So as a matter of fact, this is just more of the same. There are certainly a lot of problems in the world economy, but they are made invisible by the flood of money that central banks are injecting in the system. History shows that they can continue doing this far longer than anyone can remain solvent shorting the markets. Are there no limits? Time will tell as this unseen financial experiment drags on. Maybe it will be a further rise in inflation that makes the expansionary Central bankers in the US rethink their actions, just like the ECB is currently doing. The Bank of Japan at this time does not really have a choice as it has to deal with this catastrophe. However, does the Fed really have a choice when you look at housing? I am no longer sure.
Do Not Fight the Trend
So it looks like we will have to deal with this Pavlovian conditioning “do no fight the Fed” for some more time to come. So certainly do not fight the Fed and the BOJ when they are printing together. As long as they keep the money flowing, risky assets will remain well supported. However, make no mistake about this. It is not that there are no risks in the system.
The easiest thing would be to just go with the flow. Knowing though that a large part of this move is artificial does not really make you sleep better at night. I am a very lucky. I do not have to carry to load of daily performance as quite a bit of our clients do. We have been on the road doing presentations and client visits for quite a bit over the last couple of weeks. And we get not much further than explaining the situation and come up with a couple of scenarios. And this is not really helpful as nobody can tell how long this trend is going to last.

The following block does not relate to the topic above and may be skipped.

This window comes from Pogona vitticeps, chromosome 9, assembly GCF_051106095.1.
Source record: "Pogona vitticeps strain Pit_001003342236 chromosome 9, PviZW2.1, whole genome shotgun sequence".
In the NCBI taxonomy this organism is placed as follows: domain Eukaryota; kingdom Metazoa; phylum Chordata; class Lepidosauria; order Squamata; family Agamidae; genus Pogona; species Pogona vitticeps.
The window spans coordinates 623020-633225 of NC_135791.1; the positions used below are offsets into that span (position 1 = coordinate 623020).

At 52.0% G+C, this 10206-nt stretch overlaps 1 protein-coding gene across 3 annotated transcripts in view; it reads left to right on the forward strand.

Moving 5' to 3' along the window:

It is often said that extended markets can become even more extended. In the current market environment, normal trading discipline rather feels foolish at times. Therefore the best and brightest in our industry, the ones with the sound systems and discipline to execute are currently suffering this much.
It is not at all comfortable to be put in a position where they have to choose between embracing a trend that can that is to a large extend artificial and can end at any moment, or staying disciplined and ending up being underinvested as a result. That has been the dilemma. And it is not an easy one.
New Dawn for Japanese Stocks?